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The Next Step: Darwin, Brontë, Fowles
López, Gemma (López Sánchez)
Universitat de Barcelona
The present article proposes Heathcliff and Sarah Woodruff as monstrous beings who reclaim their desire to be agent subjects in a society and a narrative which deny such a possibility. It would be possible to argue, however, that their monstrosity might be that of the unique specimen, the potential first stage towards the improvement of species through natural selection as theorized by Charles Darwin in 1859. The multiple references to Darwin’s study in the novel by JohnFowles demonstrate that such a theory could clarify what Sarah represents in the novel. In a retroactive manner, Darwinian theory might be used to understand what Heathcliff is, who Heathcliff is, and why he is the object of general animosity. It might be concluded that what is really monstrous about these twocharacters is that both are new specimens, avant la lèttre, and they occupy a space to which language has no access.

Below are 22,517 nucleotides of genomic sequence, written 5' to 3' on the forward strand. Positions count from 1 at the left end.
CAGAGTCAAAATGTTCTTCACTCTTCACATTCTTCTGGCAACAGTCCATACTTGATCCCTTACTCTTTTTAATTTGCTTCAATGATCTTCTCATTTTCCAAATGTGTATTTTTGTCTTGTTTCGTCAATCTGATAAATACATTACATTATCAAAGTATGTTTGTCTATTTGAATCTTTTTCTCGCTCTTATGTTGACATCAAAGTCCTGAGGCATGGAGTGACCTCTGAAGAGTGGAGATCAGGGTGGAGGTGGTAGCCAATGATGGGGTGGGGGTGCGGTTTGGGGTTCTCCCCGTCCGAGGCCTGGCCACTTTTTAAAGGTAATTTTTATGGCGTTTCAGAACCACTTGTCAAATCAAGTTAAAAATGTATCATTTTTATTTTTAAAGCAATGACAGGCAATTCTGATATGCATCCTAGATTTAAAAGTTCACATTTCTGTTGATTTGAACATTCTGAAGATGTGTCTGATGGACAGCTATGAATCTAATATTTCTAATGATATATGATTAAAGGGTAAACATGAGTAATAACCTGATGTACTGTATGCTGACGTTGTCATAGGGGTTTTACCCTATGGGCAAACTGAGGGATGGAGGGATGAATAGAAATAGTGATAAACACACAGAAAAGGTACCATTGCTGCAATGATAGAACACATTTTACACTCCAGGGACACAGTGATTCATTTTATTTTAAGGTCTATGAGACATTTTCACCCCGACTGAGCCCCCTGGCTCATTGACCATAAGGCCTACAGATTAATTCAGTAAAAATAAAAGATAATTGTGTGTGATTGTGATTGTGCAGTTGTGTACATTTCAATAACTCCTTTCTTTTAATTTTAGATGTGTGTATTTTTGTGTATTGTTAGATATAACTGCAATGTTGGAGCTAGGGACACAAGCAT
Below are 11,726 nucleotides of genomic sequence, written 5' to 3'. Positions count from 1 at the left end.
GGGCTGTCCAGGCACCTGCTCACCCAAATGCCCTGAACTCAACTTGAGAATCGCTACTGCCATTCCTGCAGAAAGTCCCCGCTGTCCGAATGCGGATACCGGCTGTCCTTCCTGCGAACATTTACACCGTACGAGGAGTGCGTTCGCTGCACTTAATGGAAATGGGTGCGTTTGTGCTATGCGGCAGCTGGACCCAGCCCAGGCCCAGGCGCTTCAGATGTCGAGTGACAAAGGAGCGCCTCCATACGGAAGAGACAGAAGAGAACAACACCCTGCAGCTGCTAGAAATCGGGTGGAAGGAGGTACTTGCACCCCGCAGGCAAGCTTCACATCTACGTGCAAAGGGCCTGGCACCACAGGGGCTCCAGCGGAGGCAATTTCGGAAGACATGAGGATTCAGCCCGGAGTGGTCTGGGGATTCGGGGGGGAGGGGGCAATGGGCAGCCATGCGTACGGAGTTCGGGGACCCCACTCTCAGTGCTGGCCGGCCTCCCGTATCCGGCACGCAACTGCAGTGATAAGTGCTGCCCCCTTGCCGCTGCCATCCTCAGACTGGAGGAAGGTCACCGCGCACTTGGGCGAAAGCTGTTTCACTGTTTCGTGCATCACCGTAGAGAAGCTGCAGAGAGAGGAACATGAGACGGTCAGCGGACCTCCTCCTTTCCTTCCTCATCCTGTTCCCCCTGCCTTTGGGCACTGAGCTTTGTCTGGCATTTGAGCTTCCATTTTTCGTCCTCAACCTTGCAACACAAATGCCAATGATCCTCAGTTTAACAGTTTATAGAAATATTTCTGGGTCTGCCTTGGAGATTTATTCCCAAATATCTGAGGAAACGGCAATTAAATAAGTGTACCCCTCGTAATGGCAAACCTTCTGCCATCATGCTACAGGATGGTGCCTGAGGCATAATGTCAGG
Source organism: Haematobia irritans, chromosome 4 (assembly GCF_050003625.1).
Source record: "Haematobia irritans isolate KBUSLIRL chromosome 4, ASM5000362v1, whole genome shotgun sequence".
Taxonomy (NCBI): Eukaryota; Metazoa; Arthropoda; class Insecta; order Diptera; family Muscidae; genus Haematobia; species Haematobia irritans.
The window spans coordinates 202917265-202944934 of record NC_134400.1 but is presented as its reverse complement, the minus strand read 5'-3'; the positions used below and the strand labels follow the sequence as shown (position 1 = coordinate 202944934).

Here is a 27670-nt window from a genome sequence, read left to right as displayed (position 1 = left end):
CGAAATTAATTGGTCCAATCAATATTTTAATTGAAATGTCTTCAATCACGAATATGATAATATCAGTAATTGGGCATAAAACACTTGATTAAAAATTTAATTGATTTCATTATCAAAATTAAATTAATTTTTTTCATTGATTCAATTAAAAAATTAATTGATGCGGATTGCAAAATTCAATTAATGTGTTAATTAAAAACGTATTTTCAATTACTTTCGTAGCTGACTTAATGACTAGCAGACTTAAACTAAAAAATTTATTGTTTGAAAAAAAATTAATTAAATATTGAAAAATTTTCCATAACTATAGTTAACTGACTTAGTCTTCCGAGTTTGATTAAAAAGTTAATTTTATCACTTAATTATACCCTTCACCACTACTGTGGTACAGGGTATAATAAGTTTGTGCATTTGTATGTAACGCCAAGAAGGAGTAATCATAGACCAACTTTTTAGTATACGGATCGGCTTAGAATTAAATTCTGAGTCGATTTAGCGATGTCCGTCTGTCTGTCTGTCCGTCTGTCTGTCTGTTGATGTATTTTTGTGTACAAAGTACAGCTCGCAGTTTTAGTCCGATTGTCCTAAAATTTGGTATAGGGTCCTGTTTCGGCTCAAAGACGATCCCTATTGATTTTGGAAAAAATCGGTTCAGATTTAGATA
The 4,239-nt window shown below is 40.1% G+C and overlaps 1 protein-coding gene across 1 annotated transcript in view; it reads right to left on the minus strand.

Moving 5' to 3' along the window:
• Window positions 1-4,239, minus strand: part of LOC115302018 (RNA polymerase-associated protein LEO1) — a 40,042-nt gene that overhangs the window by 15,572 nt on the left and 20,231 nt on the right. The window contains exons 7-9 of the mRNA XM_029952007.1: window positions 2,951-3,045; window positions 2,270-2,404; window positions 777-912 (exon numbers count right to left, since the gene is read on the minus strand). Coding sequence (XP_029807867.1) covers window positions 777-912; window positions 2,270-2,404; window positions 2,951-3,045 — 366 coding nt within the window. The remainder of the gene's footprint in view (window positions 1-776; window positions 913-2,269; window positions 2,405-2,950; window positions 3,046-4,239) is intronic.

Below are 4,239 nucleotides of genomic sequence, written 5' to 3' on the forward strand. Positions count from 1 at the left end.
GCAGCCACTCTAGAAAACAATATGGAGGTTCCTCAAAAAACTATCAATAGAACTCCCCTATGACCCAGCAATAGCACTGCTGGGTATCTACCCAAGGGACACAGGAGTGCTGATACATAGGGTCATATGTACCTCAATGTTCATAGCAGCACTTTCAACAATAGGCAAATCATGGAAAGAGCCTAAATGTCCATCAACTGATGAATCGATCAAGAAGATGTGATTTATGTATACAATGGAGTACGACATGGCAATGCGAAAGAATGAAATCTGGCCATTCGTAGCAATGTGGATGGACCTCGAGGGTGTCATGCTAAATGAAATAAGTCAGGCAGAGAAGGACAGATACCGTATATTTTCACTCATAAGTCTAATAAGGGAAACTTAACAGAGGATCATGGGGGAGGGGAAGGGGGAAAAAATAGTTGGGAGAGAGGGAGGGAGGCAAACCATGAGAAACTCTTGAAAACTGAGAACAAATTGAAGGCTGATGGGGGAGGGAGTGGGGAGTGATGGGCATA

Literatura anglesa
Personatges literaris
English literature
Characters in literature
Fowles, John, 1926-2005. French lieutenant's woman
Brontë, Emily, 1818-1848, Wuthering heights
Darwin Charles, 1809-1882
(c) Universidad de Vigo, 2012
Universidad de Vigo

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